Amy Risley: the former Amy Gordinier-Regan, long-time girlfriend of billionaire John Risley (they have apparently recently married, hence the name change, although that’s news to me), and owner of Skinfix. John Risely sits on Skinfix’s board of directors.
Under the Risleys’ leadership, Skinfix has been quite successful in obtaining government financing, including:
• Nov 9, 2012: a grant of $50,000 to “Hire an accounts/production manager and a graphic designer.”
• Jan. 10, 2013: a loan of $500,000 for “Marketing activities.”
• July 17, 2013: a grant of $50,000 grant to “Hire a marketing manager and a retail operations and office manager.”
• Dec. 23, 2012: a loan of $500,000 for “Brand expansion across Canada.”
• Dec. 10, 2014: a loan of $500,000 to “Support US marketing of Skinfix Inc.”
• Feb. 13, 2019: a $50,000 grant to “Hire graphic designer” (I guess the last one didn’t work out).
• Jan. 13, 2020: a $250,000 loan to “scale up export to the US.”
From National Research Council Canada:
All grants fall under a category that “support[s] a firm in the All other miscellaneous chemical product manufacturing.”
• Feb. 13, 2013: a grant of $41,310
• Sept 18, 2013: a grant of $281,097
• Sept. 18, 2013: a grant of $236,222
• Sept. 18, 2013: a grant of $194,397
Karen Hutt: former President and CEO of Nova Scotia Power, and current Executive Vice-President of Strategy and Business Development at Emera, Nova Scotia Power’s parent company. I don’t think I need to overly detail the fundamental conflict when a government that regulates Nova Scotia Power is also funding the non-profit controlled by its executive.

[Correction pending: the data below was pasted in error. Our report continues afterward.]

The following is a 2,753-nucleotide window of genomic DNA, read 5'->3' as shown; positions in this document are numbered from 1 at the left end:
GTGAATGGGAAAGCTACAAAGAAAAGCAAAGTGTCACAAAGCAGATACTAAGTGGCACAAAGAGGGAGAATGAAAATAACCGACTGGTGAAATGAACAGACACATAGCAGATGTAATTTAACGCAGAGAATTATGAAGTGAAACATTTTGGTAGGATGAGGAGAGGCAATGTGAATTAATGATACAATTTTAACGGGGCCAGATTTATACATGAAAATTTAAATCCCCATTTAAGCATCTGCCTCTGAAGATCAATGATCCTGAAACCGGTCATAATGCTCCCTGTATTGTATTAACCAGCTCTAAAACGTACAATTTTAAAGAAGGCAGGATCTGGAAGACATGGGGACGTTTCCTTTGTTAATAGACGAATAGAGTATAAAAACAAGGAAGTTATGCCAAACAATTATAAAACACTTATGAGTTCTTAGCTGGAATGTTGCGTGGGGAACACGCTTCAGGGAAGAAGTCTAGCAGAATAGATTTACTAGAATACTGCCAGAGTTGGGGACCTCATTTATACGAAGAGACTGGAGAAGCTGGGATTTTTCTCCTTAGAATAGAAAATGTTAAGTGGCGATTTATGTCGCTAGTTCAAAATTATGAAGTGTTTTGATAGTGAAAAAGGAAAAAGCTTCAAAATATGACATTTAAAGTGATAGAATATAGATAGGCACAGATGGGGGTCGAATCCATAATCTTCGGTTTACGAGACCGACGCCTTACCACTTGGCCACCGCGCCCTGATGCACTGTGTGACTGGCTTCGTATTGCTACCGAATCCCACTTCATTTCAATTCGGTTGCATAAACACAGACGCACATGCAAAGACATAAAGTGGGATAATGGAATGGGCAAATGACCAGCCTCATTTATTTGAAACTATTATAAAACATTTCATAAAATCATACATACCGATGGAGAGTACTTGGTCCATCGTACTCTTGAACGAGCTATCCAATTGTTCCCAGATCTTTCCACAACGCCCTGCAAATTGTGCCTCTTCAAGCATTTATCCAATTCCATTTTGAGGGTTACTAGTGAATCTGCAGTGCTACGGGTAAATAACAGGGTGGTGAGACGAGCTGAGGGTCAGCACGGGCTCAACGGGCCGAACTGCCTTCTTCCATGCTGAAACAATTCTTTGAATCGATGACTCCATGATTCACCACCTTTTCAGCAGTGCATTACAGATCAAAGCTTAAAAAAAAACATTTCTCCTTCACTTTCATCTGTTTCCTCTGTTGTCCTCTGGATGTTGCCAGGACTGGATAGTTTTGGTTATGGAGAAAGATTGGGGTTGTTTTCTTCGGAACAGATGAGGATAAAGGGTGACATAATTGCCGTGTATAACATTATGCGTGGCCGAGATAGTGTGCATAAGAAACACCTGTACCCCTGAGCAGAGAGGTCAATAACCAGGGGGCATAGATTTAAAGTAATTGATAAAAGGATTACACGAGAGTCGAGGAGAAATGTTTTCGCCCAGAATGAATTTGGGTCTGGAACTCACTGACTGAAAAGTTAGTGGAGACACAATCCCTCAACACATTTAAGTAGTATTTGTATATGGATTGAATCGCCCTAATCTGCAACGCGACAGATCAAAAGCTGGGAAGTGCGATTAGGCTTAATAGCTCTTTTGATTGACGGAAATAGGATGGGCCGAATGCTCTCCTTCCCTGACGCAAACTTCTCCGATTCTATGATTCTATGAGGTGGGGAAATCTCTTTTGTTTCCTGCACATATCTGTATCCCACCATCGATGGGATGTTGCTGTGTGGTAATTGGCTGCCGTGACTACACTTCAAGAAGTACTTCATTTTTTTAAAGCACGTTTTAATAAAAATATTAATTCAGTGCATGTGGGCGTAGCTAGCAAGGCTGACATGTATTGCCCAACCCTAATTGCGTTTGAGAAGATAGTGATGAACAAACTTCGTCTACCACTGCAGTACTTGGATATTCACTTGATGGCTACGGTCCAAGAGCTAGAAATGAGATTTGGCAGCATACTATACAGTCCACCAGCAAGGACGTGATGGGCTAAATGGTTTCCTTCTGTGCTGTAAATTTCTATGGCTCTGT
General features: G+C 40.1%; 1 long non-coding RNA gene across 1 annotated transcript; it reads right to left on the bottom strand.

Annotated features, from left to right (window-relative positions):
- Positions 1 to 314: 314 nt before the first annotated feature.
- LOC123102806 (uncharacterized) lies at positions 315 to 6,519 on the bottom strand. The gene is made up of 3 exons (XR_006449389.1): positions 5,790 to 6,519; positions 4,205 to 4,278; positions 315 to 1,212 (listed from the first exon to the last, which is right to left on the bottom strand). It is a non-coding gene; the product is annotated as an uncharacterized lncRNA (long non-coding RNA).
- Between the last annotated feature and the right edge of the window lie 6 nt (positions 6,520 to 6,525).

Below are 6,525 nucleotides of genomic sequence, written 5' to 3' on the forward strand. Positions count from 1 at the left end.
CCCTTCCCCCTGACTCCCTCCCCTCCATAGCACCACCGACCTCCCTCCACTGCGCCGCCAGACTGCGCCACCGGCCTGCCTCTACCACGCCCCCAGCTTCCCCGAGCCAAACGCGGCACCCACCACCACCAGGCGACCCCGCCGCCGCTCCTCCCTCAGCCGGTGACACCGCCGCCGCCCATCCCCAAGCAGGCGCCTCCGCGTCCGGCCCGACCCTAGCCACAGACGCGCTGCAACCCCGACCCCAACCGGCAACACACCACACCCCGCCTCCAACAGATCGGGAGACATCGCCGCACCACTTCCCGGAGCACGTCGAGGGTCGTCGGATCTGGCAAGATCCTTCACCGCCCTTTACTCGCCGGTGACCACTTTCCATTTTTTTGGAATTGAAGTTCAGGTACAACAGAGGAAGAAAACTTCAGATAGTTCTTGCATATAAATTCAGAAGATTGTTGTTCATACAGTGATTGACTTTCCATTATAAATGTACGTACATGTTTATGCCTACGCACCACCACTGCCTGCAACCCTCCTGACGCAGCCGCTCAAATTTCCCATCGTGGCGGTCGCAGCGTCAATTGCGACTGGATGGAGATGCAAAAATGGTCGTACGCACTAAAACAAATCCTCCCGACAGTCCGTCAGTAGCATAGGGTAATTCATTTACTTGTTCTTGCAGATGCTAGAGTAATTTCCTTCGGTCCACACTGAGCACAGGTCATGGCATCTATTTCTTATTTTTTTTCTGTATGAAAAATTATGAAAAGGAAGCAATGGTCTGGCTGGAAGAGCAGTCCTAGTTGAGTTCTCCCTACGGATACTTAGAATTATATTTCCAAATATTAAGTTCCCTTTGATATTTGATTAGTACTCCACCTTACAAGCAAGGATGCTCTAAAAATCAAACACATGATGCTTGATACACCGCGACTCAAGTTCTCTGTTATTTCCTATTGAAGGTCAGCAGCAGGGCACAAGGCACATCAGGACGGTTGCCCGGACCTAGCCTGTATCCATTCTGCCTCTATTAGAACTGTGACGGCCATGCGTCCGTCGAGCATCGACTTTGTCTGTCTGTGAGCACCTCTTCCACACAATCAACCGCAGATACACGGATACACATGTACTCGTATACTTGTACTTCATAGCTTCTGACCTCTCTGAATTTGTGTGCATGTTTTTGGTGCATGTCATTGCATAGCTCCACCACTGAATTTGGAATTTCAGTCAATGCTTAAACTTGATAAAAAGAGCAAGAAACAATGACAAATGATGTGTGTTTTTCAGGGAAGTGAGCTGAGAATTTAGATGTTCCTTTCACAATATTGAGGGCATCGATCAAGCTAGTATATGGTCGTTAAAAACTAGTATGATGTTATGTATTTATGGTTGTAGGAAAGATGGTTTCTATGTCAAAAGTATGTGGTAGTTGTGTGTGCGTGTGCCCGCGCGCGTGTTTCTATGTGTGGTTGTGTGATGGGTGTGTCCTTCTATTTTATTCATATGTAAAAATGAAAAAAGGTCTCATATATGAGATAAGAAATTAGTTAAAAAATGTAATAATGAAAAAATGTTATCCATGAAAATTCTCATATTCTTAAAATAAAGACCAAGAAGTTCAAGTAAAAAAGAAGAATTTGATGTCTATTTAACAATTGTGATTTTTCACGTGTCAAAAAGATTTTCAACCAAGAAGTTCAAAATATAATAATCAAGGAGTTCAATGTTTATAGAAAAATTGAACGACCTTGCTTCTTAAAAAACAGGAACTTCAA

Sarah Young: Managing Partner, responsible for Atlantic Canada, at NATIONAL Public Relations, the PR firm that is cozy with Liberal governments across the country.
Young is the communications director for the Joint Public Inquiry in the mass murders of April 18/19. The public inquiry is charged to investigate (among many other things) the role the government of Nova Scotia played before and after the murders, the policy shortcomings, and the tangled relationship between the provincial Department of Justice (including Minister Mark Furey) and the RCMP. And just as the inquiry begins its work, the provincial government gives $5 million to an organization controlled in part by the inquiry’s communications director. If nothing else, the optics of this are horrible; I would think that the board of inquiry would want to distance itself from these potential conflicts immediately.
Cathy Bennett: a former Liberal Party MLA in Newfoundland and current CEO of TaskForce NL, a non-profit that connects companies that sell PPE to the Newfoundland health care system.
Chère Chapman: CEO of DGI Clinical, a biotech firm in Halifax, which like Skinfix, has been quite successful in getting government grants, including from the National Research Council Canada and from ACOA (I’m not sure when Chapman joined the company, but many of those grants and loans are quite recent). DGI is also supported financially by the provincial crown corporation Innovacorp, but the size of that investment is hard to discover.